This looks like a bug in URI, and uri-open, HTTParty and many other gems make use of URI.parse. Here's a workaround: require 'net/http' require 'open-uri' def hopen(url) begin open(url) rescue URI::InvalidURIError host = url.match(".+\:\/\/([^\/]+)")[1] path = url.partition(host)[2] || "/" Net::HTTP.get host, path end end resp = ...


18

Use .meta on the virtual filehandle: open('http://google.com'){|f| pp f.meta } {"x-frame-options"=>"SAMEORIGIN", "expires"=>"-1", "p3p"=> "CP=\"This is not a P3P policy! See http://www.google.com/support/accounts/bin/answer.py?hl=en&answer=151657 for more info.\"", "content-type"=>"text/html; charset=ISO-8859-1", "date"=>"Mon, 17 ...


17

The embed.ly api returns a 404 if the specified resource(video/picture) doesn't exist. OpenURI handles this as an exception. To catch the error you could do something like this: task :embedly => :environment do require 'json' require 'uri' require 'open-uri' Video.all.each do |video| begin json_stream = open("http://api.embed.ly/1/...


16

The information you're reading is small enough that it can be contained in a stringIO object. What normally happens is that as the data gets too large (over the default of 10KB) the object is taken out of the buffer and turned into a temp file, which you need to be to read it the way that you're trying to. You have two options: 1. read from larger files 2....


16

URI has an old-fashioned idea of what an url looks like. Lately I'm using addressable to get around that: require 'open-uri' require 'addressable/uri' class URI::Parser def split url a = Addressable::URI::parse url [a.scheme, a.userinfo, a.host, a.port, nil, a.path, nil, a.query, a.fragment] end end resp = open("http://sub_domain.domain.com") ...


15

Don't use URI.escape as it has been deprecated in 1.9. Rails' Active Support adds Hash#to_query: {foo: 'asd asdf', bar: '"<#$dfs'}.to_query # => "bar=%22%3C%23%24dfs&foo=asd+asdf" Also, as you can see it tries to order query parameters always the same way, which is good for HTTP caching.


15

Iconv require 'iconv' i = Iconv.new('UTF-8','LATIN1') a_with_hat = i.iconv("\xc2")


15

Try to write require 'open-uri' before your code.


14

Is there a reason that you cannot save the file to public/_ctrack.gif, remove the route, and let the underlying web server serve the image? If you need to process the image from disk, just use open on the local filename: send_data open("#{Rails.root}/path/to/file.gif", "rb") { |f| f.read } ....... The rb sets the file to open and binary modes.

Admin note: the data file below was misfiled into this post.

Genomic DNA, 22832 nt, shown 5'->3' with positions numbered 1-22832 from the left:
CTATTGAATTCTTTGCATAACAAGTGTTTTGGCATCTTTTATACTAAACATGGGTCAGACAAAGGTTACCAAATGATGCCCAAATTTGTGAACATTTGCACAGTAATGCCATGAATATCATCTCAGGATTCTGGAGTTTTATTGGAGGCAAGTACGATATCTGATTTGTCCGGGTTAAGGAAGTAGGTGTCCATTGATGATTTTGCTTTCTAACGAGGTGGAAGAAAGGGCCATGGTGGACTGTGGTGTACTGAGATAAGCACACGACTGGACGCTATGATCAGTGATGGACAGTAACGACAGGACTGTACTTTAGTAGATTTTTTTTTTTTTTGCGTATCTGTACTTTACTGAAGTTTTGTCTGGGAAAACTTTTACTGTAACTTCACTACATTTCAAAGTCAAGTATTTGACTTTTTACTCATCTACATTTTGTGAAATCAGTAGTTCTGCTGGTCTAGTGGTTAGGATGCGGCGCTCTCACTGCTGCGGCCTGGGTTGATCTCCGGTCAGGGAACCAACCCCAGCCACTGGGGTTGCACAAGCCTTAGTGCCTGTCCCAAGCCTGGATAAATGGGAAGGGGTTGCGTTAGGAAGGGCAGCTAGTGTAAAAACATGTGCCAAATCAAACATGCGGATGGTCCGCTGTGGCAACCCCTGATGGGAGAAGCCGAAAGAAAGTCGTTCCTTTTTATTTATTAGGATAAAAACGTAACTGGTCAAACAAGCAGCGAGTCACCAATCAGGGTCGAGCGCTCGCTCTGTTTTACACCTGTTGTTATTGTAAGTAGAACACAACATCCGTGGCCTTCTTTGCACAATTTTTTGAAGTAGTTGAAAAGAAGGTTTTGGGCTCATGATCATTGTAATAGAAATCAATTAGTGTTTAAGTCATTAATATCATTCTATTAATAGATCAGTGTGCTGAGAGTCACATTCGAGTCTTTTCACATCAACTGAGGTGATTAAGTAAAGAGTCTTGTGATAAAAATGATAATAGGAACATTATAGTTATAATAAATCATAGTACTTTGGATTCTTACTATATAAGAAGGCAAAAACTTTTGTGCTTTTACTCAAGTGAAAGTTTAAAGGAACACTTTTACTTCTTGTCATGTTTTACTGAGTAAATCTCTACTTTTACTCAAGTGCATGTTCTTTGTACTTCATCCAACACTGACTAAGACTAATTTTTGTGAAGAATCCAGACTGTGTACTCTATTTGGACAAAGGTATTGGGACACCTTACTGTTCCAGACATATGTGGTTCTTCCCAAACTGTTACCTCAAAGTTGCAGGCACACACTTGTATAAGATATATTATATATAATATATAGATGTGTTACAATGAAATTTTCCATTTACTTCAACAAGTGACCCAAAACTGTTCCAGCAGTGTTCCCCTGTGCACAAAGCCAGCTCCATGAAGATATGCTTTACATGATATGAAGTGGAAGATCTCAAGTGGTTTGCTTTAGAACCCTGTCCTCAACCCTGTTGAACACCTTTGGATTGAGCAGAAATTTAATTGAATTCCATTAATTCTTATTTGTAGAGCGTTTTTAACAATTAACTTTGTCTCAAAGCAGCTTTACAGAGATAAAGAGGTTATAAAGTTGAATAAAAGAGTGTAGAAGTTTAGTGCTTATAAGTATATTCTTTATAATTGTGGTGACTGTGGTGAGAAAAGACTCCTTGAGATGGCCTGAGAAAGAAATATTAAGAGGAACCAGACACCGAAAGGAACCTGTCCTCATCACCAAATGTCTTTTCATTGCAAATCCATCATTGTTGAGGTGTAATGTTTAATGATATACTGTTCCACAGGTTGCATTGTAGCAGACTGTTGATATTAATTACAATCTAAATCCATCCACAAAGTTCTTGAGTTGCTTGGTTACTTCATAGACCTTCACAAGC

13

This initializer in my rails app seems to make URI.parse work at least: # config/initializers/uri_underscore.rb class URI::Generic def initialize_with_registry_check(scheme, userinfo, host, port, registry, path, opaque, query, fragment, parser = DEFAULT_PARSER, ...


13

You can use the status method to return an array that contains the status code. require "open-uri" open("http://www.example.org") do |f| puts f.base_uri #=> http://www.example.org puts f.status #=> ["200", "OK"] end


13

The filename is stored in the header field named Content-Disposition. However decoding this field can be a little bit tricky. See some discussion here for example: How to encode the filename parameter of Content-Disposition header in HTTP? For open-uri you can access all the header fields through the meta accessor of the returned File class: f = open('...


13

Try: require "open-uri" proxy_uri = URI.parse("http://proxy.com:8000") data = open("http://www.whatismyipaddress.com/", :proxy_http_basic_authentication => [proxy_uri, "username", "password"]).read puts data As for Net::HTTP, I recently implemented support for proxies with http authentication into a Net::HTTP wrapper library called http. If you look ...


13

See this Ruby bug report for a discussion of why you're experiencing this issue. See this gist for a monkey patch to OpenURI to allow "unsafe" redirects.


12

Ruby Standard Library to the rescue: require 'uri' user_text = URI.escape(user_text) url = "http://example.com/#{user_text}" result = open(url).read See more at the docs for the URI::Escape module. It also has a method to do the inverse (unescape)


12

Have a look at the open_uri_redirections gem. It patches Ruby's OpenURI to allow redirections from HTTP to HTTPS or the other way around.